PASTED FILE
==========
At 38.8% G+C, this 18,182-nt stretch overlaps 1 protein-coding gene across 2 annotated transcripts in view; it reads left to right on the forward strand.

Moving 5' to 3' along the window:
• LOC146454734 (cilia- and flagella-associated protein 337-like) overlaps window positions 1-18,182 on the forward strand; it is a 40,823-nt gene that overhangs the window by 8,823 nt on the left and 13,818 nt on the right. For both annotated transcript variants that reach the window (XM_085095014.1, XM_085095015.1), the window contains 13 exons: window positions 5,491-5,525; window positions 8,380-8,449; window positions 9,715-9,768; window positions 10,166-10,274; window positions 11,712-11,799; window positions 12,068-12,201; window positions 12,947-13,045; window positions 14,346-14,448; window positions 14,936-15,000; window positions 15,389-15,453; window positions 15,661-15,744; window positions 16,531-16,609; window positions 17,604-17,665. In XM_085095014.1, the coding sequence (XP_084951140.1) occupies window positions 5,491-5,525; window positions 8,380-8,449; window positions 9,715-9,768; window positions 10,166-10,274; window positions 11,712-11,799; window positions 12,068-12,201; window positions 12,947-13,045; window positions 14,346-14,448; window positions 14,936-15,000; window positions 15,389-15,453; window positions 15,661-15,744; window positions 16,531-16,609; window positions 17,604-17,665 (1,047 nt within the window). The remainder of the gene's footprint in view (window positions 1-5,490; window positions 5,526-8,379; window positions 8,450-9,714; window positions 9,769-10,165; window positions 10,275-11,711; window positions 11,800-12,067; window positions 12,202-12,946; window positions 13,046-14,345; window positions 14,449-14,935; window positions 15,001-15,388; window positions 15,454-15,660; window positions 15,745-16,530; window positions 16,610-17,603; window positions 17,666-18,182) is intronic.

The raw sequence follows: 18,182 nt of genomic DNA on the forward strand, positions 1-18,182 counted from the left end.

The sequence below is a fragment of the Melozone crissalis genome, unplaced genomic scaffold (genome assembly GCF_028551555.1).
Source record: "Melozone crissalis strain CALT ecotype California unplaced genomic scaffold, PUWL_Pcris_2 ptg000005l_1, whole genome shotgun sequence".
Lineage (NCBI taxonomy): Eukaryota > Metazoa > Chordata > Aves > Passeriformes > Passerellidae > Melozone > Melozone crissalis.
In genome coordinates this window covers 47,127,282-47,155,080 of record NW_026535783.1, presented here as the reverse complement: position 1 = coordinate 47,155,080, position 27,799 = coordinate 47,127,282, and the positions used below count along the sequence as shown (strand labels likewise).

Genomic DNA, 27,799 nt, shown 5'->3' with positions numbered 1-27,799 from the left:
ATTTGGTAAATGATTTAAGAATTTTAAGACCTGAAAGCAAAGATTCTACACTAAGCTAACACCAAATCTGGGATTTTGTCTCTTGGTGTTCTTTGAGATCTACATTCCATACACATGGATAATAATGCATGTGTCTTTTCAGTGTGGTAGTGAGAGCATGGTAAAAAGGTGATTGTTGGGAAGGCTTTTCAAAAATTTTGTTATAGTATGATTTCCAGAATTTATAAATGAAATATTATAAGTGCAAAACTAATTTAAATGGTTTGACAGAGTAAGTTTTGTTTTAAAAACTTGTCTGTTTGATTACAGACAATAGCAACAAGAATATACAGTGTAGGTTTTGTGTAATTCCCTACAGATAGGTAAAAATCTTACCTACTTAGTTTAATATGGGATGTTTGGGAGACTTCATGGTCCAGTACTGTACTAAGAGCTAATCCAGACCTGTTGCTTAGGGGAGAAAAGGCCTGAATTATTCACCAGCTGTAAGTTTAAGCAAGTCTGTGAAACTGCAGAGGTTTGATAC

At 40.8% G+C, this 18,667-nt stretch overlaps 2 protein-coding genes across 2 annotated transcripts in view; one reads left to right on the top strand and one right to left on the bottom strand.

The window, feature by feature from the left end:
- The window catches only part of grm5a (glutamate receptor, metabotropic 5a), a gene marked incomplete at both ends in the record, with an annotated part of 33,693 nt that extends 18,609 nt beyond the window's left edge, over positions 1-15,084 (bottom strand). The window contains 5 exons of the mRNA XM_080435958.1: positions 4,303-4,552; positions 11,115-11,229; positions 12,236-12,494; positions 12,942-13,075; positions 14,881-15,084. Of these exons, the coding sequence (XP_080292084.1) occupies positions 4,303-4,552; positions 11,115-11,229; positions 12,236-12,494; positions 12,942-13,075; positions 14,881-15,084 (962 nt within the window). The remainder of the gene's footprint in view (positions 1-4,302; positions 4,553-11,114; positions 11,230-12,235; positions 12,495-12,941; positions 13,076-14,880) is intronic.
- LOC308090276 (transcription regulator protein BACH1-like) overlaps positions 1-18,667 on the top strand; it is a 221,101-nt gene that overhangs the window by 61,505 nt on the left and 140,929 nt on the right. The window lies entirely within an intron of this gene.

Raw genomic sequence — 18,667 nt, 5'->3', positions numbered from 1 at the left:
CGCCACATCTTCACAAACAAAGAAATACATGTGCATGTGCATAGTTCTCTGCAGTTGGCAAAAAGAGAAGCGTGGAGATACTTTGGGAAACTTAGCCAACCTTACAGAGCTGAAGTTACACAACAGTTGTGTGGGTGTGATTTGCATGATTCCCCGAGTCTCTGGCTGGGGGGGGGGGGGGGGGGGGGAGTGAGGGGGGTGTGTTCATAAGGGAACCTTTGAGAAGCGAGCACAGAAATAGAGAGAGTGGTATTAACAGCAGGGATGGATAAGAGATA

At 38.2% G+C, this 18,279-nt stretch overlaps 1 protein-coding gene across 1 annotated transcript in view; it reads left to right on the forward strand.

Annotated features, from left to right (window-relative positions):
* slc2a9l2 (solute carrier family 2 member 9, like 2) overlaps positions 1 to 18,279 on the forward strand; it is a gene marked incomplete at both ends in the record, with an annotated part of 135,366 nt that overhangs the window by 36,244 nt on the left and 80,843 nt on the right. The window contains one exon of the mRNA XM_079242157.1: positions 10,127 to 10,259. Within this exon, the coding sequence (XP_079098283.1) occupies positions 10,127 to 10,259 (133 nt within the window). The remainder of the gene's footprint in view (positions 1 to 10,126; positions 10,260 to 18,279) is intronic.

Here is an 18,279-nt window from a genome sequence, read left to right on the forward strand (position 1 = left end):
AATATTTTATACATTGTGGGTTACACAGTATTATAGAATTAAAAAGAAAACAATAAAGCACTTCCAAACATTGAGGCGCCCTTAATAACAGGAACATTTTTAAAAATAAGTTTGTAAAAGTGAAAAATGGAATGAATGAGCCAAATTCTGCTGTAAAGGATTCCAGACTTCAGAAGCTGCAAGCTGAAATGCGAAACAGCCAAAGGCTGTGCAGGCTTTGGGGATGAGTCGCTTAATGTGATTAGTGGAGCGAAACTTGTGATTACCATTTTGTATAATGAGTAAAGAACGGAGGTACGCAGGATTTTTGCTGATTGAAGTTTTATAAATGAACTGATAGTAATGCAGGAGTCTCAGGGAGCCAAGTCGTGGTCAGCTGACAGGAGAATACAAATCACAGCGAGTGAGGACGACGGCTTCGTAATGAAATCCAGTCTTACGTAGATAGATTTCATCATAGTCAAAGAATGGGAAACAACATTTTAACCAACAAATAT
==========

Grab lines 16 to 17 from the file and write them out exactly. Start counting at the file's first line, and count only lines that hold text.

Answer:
CGCCACATCTTCACAAACAAAGAAATACATGTGCATGTGCATAGTTCTCTGCAGTTGGCAAAAAGAGAAGCGTGGAGATACTTTGGGAAACTTAGCCAACCTTACAGAGCTGAAGTTACACAACAGTTGTGTGGGTGTGATTTGCATGATTCCCCGAGTCTCTGGCTGGGGGGGGGGGGGGGGGGGGGAGTGAGGGGGGTGTGTTCATAAGGGAACCTTTGAGAAGCGAGCACAGAAATAGAGAGAGTGGTATTAACAGCAGGGATGGATAAGAGATA

At 38.2% G+C, this 18,279-nt stretch overlaps 1 protein-coding gene across 1 annotated transcript in view; it reads left to right on the forward strand.